“However, this equal degree [of security] must be deliberated when taking into account the geo-strategic location of each member state,” President Komorowski states, adding that “the assurance of security guarantees differs for countries in the western part of our continent than those for countries like Poland which is [at the Alliance’s] periphery.”
Komorowski writes that NATO should still actively undertake efforts to stabilise regional security, stating that relations with Russia should “be developed in such a way that mutual security benefits are achieved for both sides,” on the stipulation that “NATO-Russia relations cannot be developed at the cost of security interests of other countries in eastern Europe.”
However, “this [statement] should not be understood as a categorisation of spheres of interest,” Komorowski underlines.
The NATO summit in Lisbon starts tomorrow, Friday. (jb)
NOVEMBER 18, 2010
Moscow Expands NATO's Routes
Russia to Allow More Supplies to Flow to Afghanistan Amid Efforts on Both Sides to Improve Ties
By STEPHEN FIDLER in Brussels and GREGORY L. WHITE in Moscow
Russian President Dmitry Medvedev will sign an agreement with the leaders of the NATO alliance on Saturday aimed at expanding the use of supply routes through Russia into Afghanistan, as part of an effort to improve ties between the former antagonists.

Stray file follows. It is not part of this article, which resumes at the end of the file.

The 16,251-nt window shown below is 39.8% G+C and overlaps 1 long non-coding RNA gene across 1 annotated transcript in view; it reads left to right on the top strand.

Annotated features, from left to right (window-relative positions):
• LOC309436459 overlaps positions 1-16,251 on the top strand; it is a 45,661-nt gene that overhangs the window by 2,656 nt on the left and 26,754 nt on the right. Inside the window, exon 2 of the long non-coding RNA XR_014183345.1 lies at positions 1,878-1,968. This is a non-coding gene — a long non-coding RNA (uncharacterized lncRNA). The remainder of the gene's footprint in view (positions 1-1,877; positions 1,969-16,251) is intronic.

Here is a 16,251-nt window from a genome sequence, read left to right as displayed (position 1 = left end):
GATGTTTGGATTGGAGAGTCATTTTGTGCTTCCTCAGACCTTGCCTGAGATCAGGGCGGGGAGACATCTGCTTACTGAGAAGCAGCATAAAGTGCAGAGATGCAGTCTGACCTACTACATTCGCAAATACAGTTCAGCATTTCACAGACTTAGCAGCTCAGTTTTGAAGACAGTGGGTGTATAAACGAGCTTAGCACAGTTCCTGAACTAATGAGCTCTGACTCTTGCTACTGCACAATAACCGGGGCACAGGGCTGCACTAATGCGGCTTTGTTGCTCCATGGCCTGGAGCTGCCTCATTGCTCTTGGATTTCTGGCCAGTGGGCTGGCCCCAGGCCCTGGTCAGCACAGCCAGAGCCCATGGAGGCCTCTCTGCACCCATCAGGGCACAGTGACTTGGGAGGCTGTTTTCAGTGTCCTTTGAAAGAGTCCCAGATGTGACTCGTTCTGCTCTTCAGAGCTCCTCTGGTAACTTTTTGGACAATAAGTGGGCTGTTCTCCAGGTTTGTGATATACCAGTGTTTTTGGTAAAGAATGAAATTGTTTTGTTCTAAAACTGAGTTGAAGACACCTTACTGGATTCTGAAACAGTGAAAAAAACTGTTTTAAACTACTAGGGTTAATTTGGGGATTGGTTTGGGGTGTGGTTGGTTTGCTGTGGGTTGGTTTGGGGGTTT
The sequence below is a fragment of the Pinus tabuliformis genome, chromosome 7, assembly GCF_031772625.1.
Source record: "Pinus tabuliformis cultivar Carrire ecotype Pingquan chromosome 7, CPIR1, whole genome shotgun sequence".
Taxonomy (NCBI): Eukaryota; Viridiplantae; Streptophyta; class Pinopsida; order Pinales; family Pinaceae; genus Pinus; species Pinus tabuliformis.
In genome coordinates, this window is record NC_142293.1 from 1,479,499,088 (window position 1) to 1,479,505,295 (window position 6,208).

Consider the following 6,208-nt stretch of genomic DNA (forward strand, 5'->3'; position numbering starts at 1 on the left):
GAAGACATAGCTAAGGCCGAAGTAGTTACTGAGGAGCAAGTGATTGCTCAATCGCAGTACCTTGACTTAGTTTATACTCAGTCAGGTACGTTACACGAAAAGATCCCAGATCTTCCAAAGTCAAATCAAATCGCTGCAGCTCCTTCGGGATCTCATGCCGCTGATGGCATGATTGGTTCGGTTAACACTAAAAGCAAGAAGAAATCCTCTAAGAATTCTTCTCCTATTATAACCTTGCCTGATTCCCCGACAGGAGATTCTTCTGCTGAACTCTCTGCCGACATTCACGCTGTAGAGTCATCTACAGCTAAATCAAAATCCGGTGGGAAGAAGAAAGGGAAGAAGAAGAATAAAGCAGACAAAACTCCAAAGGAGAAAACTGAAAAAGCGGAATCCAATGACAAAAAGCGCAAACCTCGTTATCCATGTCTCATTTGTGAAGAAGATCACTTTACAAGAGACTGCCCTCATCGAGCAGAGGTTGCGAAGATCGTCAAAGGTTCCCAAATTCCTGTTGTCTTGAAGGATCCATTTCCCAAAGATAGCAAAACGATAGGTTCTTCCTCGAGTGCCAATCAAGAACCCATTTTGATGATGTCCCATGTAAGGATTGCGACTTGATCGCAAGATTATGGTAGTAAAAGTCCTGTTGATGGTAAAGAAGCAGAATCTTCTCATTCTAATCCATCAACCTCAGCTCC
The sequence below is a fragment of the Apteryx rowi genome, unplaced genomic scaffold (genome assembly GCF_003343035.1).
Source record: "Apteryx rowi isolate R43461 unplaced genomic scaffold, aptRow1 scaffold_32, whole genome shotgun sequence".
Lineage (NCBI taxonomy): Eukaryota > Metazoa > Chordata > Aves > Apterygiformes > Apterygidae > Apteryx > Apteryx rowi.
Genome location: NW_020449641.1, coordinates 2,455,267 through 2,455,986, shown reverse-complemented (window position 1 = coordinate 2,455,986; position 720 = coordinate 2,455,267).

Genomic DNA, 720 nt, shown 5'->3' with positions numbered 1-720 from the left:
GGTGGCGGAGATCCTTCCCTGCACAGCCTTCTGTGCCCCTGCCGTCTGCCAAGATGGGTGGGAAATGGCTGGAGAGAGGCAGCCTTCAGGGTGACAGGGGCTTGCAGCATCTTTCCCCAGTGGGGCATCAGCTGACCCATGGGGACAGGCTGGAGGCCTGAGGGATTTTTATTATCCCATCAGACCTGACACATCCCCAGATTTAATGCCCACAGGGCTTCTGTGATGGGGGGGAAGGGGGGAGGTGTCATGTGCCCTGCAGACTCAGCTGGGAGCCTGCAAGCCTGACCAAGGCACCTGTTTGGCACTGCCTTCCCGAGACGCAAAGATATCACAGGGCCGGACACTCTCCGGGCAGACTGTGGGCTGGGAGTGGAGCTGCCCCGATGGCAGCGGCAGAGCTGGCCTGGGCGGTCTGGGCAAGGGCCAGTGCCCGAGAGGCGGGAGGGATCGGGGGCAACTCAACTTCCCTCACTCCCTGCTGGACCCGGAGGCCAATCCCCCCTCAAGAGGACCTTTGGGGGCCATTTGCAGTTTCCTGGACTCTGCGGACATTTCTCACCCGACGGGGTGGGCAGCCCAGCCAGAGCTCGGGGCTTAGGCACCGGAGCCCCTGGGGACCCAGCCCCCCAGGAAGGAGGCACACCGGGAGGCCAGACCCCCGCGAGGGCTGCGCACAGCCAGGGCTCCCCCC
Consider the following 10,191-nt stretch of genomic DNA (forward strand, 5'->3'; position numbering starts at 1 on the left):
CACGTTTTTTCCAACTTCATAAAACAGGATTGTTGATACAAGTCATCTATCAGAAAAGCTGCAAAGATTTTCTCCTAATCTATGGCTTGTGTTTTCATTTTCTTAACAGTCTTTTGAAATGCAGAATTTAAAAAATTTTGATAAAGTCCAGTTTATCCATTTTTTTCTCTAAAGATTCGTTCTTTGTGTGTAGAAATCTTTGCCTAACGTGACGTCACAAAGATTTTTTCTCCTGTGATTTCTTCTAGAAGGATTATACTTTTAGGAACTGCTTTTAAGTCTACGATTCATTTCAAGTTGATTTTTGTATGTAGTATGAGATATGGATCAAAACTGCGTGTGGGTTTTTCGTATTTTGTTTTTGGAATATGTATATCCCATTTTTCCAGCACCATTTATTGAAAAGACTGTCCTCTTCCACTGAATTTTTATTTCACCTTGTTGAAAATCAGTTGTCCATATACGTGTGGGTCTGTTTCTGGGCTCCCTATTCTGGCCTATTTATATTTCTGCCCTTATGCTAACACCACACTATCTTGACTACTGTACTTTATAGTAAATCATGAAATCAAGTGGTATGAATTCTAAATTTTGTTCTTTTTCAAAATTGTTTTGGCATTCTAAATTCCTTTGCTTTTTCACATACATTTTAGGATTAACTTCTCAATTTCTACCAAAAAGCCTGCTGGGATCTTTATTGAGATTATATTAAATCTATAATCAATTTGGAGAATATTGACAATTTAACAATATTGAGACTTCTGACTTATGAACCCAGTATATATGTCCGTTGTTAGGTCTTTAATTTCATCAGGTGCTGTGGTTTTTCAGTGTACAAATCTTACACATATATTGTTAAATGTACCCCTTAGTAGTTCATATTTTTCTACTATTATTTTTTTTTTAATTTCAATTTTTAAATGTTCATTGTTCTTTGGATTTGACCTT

The leaders of the 28 North Atlantic Treaty Organization nations, including President Barack Obama, also will agree with Russia at a meeting in Lisbon to investigate ways in which they can cooperate on defenses against the dangers posed by ballistic missiles.
The effort to warm relations threatens to be set back by delays in the U.S. in ratifying the Start arms-control treaty, which is aimed at reducing numbers of the two countries' strategic nuclear arsenals. A key Republican senator, Jon Kyl of Arizona, said Tuesday that he wouldn't support ratifying the treaty this year, delivering a blow to a central White House foreign-policy objective.
Despite this, Russia and NATO signaled this week they wanted to enhance ties that reached a recent low point after Russia's August 2008 invasion of Georgia.
"We want this summit to turn the page on the NATO-Russian relationship," said Dmitry Rogozin, Russia's ambassador to NATO, in an interview. Russia needs predictable relations with the world's largest political-military alliance, he said.
NATO Secretary-General Anders Fogh Rasmussen said the summit would mark a "fresh start in our relationship with Russia. ...The time has come to stop worrying about each other...and to work together, and we will," he said.
The NATO-Russia meeting comes after a summit that begins Friday, where NATO members are expected to agree to a new strategy for the alliance.
Diplomats said the alliance is expected to sign off on a plan to convert a U.S. missile-defense program into a NATO project aimed at defending all alliance territory in Europe and Turkey.
Although the system is initially aimed to deal with what they see as a potential threat from Tehran, the leaders won't name Iran. They note that more than 30 countries are developing ballistic missiles capable of reaching NATO territory.
On Saturday, there will also be a summit of the 49 nations involved in the NATO mission in Afghanistan.